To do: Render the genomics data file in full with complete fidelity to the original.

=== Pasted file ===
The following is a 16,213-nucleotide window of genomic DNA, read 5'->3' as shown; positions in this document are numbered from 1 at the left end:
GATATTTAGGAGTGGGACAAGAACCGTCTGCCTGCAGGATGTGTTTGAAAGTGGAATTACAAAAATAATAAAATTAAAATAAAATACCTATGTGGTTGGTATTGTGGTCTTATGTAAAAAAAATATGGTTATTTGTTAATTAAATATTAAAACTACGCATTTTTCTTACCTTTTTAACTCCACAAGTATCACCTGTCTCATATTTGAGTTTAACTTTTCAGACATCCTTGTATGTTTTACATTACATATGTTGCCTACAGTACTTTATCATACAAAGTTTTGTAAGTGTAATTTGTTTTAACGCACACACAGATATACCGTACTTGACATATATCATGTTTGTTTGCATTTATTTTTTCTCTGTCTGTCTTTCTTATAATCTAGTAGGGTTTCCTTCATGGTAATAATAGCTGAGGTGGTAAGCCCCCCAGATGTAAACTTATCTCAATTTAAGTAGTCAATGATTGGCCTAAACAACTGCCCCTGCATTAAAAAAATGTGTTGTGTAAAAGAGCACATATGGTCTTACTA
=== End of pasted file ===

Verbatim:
The following is a 16,213-nucleotide window of genomic DNA, read 5'->3' as shown; positions in this document are numbered from 1 at the left end:
GATATTTAGGAGTGGGACAAGAACCGTCTGCCTGCAGGATGTGTTTGAAAGTGGAATTACAAAAATAATAAAATTAAAATAAAATACCTATGTGGTTGGTATTGTGGTCTTATGTAAAAAAAATATGGTTATTTGTTAATTAAATATTAAAACTACGCATTTTTCTTACCTTTTTAACTCCACAAGTATCACCTGTCTCATATTTGAGTTTAACTTTTCAGACATCCTTGTATGTTTTACATTACATATGTTGCCTACAGTACTTTATCATACAAAGTTTTGTAAGTGTAATTTGTTTTAACGCACACACAGATATACCGTACTTGACATATATCATGTTTGTTTGCATTTATTTTTTCTCTGTCTGTCTTTCTTATAATCTAGTAGGGTTTCCTTCATGGTAATAATAGCTGAGGTGGTAAGCCCCCCAGATGTAAACTTATCTCAATTTAAGTAGTCAATGATTGGCCTAAACAACTGCCCCTGCATTAAAAAAATGTGTTGTGTAAAAGAGCACATATGGTCTTACTA